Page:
Southeastern United States late this week.
SURF:  Large swells generated by Nicole will affect the northwest
Bahamas, the east coast of Florida, and much of the southeastern 
United States coast during the next several days.  These swells are 
likely to cause life-threatening surf and rip current conditions.  
Please consult products from your local weather office.

The following link is for NWS local hurricane products.  Once you click the link, you want to click on the bold blue lettering under each heading:
NWS LOCAL PRODUCTS LINK
https://www.nhc.noaa.gov/text/refresh/index_hls2+shtml/072137.shtml

The following is my hurricane preparedness post from JAN. 27, 2022…PLEASE REVIEW:
https://stormw.wordpress.com/2022/01/27/%ef%bf%bchurricane-preparedness-information-guide-issued-jan-27-2022-1215-p-m-est/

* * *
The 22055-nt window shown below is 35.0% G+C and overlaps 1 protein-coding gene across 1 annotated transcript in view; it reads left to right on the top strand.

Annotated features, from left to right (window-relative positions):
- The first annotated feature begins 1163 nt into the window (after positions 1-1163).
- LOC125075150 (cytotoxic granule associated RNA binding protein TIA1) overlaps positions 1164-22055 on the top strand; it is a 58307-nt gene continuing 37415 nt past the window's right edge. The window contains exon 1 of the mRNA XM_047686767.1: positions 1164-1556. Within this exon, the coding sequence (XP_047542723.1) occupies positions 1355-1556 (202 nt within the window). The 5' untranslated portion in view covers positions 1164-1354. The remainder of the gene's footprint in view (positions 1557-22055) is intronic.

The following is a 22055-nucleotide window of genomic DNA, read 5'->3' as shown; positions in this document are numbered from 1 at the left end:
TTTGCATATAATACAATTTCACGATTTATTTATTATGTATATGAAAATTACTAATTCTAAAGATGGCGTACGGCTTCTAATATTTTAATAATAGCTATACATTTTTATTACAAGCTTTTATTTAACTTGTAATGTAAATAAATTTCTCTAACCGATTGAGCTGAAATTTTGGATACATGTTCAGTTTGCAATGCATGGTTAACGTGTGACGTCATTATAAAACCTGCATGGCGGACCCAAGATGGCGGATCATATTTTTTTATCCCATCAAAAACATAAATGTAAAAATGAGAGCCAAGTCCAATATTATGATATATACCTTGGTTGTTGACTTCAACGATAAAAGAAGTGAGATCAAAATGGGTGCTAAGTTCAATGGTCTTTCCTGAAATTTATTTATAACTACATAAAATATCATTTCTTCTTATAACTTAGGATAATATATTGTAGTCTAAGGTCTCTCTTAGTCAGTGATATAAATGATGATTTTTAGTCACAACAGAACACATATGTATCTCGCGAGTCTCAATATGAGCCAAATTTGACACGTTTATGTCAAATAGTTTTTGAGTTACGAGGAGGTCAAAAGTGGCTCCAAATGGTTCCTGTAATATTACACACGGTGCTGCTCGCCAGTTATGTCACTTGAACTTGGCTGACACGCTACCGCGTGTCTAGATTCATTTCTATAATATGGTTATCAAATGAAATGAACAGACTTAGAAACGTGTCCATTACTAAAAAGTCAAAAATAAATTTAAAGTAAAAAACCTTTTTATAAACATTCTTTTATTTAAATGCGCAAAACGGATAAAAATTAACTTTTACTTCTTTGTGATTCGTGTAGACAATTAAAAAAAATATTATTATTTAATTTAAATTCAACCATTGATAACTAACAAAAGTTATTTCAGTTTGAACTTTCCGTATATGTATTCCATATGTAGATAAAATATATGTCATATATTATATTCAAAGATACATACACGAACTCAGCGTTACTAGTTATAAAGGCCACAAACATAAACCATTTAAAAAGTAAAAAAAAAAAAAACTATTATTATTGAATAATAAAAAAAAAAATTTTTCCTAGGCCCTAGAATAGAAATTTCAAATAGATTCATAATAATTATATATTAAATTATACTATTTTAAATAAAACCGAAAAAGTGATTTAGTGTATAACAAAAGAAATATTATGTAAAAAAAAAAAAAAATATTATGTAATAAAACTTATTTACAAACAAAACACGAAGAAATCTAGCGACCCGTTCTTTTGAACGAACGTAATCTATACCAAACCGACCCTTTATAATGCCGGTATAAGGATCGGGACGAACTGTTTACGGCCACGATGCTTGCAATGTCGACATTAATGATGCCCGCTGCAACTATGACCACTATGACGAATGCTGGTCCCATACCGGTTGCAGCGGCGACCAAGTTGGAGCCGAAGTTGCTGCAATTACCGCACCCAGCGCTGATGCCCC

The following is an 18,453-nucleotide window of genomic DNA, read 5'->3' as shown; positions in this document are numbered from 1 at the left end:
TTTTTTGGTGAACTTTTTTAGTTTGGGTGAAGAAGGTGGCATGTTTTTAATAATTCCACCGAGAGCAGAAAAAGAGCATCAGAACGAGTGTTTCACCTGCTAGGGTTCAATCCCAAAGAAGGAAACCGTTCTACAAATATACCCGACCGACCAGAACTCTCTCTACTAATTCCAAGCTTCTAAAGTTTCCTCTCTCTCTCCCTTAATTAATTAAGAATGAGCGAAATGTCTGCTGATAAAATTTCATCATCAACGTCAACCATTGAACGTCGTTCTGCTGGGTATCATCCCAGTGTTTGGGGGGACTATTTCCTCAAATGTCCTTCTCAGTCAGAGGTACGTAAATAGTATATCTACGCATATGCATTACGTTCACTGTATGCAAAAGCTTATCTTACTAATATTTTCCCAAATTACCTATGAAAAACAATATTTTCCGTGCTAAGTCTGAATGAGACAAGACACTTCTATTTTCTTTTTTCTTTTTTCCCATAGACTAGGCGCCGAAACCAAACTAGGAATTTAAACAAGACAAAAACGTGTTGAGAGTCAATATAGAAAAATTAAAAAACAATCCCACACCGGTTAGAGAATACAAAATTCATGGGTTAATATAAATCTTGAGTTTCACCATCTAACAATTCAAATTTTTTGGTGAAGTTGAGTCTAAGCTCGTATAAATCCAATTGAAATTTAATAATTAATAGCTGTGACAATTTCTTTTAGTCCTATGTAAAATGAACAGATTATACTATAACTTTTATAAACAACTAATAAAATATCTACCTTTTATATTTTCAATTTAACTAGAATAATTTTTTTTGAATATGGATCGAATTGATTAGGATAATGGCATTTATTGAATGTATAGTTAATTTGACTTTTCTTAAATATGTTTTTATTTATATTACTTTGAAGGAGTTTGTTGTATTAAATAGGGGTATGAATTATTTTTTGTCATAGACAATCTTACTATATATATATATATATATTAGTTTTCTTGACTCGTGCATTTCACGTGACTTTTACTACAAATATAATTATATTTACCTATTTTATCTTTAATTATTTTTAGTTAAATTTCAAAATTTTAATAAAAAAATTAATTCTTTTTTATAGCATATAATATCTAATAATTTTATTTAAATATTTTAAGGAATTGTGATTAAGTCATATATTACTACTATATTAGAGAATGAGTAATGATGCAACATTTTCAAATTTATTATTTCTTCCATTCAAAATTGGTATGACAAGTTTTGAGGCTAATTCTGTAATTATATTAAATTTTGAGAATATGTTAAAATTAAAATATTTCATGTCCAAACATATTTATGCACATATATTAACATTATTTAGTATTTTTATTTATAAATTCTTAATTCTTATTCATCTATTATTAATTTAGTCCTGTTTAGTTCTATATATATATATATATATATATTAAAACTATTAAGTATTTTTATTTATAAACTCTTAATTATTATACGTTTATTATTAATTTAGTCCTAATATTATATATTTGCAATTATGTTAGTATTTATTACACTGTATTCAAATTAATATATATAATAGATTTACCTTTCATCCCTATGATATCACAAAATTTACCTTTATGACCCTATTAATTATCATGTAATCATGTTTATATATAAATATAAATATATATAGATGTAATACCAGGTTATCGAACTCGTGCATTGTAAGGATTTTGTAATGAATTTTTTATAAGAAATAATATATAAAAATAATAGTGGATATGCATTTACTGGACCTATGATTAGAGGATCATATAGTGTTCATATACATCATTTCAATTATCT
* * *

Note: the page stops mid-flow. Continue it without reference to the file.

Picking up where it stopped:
The following map will allow to to get information from your NWS office.
NWS WATCH / WARNING DISPLAY (LINKED…CLICK MAP, THEN YOUR AREA)

WSI DOPPLER RADAR LOOP (LINKED, CLICK RADAR MAP)

RAP RADAR (CLICK IMAGE THEN RADAR SITE…ONCE YOU CLICK THE SITE, GO TO LOOP DURATION TO CREATE A LOOP)

I will continue to monitor NICOLE for any significant changes.

You may direct any questions by contacting me personally, ANYTIME, at: twalsh22000@yahoo.com

Have a blessed evening, and my prayers go out to those in the path of IAN!

T. F. “STORM” WALSH III
GMCS, USCG (ret)
METEOROLOGIST / HURRICANE SPECIALIST /SEVERE WEATHER SPECIALIST
MEMBER WEST CENTRAL FLORIDA AMS

palmharborforecastcenter

2022-11-08 02:05:59